Produce monitoring programs
Victoria has a well deserved reputation for high quality, clean and healthy food production. Consumers associate our agricultural produce as being amongst the best in the world.
As part of Government and industry efforts to safeguard this reputation, The Department of Economic Development, Jobs, Transport and Resources (DEDJTR) undertakes regular monitoring of fresh Victorian grown fruit and vegetables for chemical residues and other contaminants. The results from many years of residue monitoring demonstrate to consumers that Victorian produce is clean.
Testing fresh produce for chemical residues
Agricultural chemical residue testing is a method used by DEDJTR to verify whether agricultural chemicals are being used according to good agricultural practice (GAP) and that produce is free from unacceptable agricultural chemical residues and heavy metal contaminants.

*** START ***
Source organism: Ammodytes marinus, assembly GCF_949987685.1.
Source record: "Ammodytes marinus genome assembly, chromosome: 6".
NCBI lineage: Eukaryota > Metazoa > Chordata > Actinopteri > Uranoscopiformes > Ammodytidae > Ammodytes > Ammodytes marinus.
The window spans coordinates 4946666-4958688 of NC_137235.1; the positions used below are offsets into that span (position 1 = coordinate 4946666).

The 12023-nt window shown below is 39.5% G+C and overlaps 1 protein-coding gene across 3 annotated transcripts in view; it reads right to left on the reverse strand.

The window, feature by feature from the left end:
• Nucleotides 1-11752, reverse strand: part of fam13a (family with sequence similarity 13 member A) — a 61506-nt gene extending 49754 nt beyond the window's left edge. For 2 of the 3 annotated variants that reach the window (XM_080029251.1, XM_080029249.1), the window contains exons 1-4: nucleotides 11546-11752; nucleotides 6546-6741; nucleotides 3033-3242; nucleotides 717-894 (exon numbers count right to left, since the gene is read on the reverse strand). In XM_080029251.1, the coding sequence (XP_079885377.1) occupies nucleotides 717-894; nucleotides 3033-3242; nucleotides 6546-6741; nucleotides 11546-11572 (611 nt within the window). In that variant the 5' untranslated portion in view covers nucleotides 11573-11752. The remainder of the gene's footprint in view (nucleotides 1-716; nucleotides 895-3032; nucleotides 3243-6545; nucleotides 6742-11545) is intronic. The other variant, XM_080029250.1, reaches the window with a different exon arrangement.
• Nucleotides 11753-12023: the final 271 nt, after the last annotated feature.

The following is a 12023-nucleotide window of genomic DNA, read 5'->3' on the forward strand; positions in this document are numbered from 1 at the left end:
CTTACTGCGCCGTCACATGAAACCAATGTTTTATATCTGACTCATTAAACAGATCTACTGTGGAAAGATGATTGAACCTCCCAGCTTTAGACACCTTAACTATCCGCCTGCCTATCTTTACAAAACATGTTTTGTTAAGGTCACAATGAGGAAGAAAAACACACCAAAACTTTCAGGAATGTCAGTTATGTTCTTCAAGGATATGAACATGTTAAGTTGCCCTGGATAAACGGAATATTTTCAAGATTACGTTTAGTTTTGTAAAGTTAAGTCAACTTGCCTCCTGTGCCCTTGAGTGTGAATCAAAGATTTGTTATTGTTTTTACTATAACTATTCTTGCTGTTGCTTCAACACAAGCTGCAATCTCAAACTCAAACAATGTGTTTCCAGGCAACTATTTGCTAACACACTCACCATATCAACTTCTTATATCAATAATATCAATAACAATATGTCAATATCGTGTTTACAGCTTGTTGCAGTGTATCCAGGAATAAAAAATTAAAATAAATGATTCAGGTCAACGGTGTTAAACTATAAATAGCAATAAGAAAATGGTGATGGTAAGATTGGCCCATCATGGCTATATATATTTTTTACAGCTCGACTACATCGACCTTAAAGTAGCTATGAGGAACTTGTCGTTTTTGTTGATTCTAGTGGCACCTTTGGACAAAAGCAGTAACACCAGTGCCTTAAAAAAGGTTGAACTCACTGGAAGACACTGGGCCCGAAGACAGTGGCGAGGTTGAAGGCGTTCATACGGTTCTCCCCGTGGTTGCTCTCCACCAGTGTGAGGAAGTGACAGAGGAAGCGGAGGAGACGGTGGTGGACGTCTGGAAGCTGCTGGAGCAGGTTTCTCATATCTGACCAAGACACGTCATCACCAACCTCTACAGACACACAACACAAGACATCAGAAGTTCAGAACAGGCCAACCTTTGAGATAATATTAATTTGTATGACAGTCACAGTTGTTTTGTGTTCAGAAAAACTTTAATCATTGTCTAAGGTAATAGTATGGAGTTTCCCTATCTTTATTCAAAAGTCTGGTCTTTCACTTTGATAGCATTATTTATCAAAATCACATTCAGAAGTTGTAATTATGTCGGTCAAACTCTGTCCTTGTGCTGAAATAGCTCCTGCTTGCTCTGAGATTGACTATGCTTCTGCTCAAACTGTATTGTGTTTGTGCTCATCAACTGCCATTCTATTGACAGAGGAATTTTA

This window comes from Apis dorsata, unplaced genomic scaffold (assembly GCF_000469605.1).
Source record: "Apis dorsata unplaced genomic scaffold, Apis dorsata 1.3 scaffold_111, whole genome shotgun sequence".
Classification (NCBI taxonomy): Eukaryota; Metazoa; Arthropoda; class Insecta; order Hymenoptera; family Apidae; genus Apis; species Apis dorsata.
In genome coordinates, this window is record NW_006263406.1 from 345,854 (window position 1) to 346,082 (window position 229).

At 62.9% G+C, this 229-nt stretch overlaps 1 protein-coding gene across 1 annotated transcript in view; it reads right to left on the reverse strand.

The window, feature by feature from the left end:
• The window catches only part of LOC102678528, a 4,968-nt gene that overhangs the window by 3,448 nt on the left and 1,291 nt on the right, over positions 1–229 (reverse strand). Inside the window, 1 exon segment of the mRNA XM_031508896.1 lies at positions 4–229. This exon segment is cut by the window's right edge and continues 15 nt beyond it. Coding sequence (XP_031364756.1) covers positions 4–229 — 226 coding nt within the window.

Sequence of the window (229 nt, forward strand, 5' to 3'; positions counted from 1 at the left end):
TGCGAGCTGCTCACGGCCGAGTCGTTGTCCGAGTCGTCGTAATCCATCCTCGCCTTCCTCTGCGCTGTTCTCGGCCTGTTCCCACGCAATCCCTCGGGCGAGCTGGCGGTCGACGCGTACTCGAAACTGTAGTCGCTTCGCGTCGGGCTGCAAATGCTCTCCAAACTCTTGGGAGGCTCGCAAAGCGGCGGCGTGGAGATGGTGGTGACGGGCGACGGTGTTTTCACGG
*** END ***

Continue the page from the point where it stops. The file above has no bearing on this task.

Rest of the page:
When agricultural chemicals are used correctly, any residues detected in produce sampled should be under the MRL. DEDJTR also conducts larger random testing programs for export orientated horticultural industries.
Results consistently show that Victorian produce is of a high quality with respect to residues and contaminants.
National residue survey
The National Residue Survey (NRS) was established in 1961 by the Australian Government Department of Agriculture, Fisheries and Forestry (DAFF) to measure pesticide residues in meat exports.
Selected Australian animal and plant products are tested for residues of agricultural and veterinary chemicals and environmental contaminants on behalf of participating industries. NRS assists participating industries to access key export and domestic markets by underpinning industry quality assurance programs.
DEPI is responsible for investigating any Victorian residue violations detected through the NRS Plant Program, which includes ten grain commodities and five horticultural products.
Further information on the NRS, including annual reports can be accessed from DAFF.
Tracing chemical use
DEPI has developed a strategy of testing for chemical residues and tracing commodities detected with unacceptable residues back to the property of origin.
The aim of this traceback strategy is to determine how the unacceptable residue occurred on the property, identify whether any systemic issues relating to chemical use have led to the unacceptable residue, and to put processes in place to prevent a recurrence in the future.